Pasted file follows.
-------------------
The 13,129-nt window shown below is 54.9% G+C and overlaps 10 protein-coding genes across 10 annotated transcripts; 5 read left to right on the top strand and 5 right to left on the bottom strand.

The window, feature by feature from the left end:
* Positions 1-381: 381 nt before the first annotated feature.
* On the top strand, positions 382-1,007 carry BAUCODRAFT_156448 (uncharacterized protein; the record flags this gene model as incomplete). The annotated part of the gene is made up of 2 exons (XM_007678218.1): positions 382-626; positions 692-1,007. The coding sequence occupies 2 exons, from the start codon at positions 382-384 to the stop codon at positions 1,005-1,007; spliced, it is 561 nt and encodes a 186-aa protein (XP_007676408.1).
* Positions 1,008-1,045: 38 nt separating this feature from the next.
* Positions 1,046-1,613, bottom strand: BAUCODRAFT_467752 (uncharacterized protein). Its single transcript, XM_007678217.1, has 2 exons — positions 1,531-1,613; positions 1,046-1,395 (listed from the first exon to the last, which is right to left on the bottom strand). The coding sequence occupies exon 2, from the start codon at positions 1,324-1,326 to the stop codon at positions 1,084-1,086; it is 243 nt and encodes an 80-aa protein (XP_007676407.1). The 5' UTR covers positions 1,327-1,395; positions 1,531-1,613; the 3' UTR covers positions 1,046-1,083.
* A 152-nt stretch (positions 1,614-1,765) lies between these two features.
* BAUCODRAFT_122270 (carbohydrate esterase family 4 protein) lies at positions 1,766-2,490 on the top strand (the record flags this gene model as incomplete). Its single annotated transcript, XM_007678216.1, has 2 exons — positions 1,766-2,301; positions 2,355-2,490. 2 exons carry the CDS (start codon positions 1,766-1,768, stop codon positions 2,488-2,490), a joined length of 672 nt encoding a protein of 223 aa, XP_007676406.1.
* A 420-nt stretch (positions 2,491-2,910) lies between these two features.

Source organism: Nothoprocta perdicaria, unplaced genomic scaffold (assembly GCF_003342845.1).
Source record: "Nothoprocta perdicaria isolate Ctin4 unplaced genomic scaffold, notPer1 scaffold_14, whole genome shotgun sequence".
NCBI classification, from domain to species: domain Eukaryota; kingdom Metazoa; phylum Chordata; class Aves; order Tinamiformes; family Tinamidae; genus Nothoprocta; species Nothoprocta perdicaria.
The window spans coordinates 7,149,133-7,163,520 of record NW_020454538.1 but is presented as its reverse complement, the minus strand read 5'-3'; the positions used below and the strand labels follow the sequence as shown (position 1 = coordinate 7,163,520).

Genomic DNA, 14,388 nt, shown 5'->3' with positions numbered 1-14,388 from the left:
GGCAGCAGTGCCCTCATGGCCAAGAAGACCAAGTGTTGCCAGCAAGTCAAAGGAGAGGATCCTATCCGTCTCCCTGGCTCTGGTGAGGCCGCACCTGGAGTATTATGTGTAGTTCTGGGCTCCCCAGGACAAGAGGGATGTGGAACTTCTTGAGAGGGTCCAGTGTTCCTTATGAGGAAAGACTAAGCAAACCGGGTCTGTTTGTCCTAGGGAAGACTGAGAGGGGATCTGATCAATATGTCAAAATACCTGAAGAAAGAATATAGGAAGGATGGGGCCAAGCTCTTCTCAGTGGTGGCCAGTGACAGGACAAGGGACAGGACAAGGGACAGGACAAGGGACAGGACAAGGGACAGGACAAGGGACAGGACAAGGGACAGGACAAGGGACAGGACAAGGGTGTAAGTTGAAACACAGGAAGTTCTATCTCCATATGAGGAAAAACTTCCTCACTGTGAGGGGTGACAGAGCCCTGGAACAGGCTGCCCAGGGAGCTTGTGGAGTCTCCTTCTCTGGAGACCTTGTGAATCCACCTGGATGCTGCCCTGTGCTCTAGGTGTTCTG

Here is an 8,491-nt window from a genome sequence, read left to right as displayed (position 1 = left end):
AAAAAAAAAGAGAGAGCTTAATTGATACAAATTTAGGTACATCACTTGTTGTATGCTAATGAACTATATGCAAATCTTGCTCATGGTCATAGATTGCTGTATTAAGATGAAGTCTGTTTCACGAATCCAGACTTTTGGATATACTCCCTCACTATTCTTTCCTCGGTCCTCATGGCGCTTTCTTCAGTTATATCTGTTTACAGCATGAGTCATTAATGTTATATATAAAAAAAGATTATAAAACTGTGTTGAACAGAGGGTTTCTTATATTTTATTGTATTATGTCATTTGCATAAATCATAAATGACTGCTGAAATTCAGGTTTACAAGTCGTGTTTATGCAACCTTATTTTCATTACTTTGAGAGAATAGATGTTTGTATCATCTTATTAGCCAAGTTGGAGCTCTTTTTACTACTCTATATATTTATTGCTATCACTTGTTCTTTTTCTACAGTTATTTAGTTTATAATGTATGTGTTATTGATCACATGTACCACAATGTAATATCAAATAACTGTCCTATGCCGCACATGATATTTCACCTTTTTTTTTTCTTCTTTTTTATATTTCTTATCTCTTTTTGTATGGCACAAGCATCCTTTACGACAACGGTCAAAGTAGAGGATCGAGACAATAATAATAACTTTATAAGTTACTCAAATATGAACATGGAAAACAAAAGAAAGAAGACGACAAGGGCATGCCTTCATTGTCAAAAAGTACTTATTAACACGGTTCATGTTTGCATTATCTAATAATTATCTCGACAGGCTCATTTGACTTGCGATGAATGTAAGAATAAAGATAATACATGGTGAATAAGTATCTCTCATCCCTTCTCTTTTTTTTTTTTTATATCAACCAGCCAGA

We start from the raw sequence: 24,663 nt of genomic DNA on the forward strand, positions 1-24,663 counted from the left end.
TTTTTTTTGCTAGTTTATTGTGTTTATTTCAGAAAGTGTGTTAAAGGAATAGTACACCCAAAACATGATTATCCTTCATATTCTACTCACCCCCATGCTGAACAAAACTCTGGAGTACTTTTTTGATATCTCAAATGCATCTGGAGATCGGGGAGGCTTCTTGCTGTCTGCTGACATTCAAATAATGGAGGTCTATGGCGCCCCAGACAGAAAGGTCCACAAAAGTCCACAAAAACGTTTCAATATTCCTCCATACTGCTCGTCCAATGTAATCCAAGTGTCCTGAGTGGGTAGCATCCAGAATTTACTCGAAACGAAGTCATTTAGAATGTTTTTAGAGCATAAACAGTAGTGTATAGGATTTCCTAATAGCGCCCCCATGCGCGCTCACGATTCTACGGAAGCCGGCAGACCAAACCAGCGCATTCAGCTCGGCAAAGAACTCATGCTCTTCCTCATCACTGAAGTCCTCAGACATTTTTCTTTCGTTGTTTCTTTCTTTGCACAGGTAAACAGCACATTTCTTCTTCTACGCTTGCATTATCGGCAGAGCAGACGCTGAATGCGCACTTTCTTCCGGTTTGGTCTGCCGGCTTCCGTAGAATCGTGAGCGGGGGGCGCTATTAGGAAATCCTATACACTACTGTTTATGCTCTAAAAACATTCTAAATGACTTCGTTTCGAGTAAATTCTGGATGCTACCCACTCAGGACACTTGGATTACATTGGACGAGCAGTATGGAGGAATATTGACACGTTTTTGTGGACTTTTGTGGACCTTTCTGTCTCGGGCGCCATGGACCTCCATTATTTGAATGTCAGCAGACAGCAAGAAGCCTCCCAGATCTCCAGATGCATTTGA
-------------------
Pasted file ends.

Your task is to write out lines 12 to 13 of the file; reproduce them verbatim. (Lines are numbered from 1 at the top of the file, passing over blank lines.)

NCBI classification, from domain to species: domain Eukaryota; kingdom Metazoa; phylum Chordata; class Aves; order Tinamiformes; family Tinamidae; genus Nothoprocta; species Nothoprocta perdicaria.
The window spans coordinates 7,149,133-7,163,520 of record NW_020454538.1 but is presented as its reverse complement, the minus strand read 5'-3'; the positions used below and the strand labels follow the sequence as shown (position 1 = coordinate 7,163,520).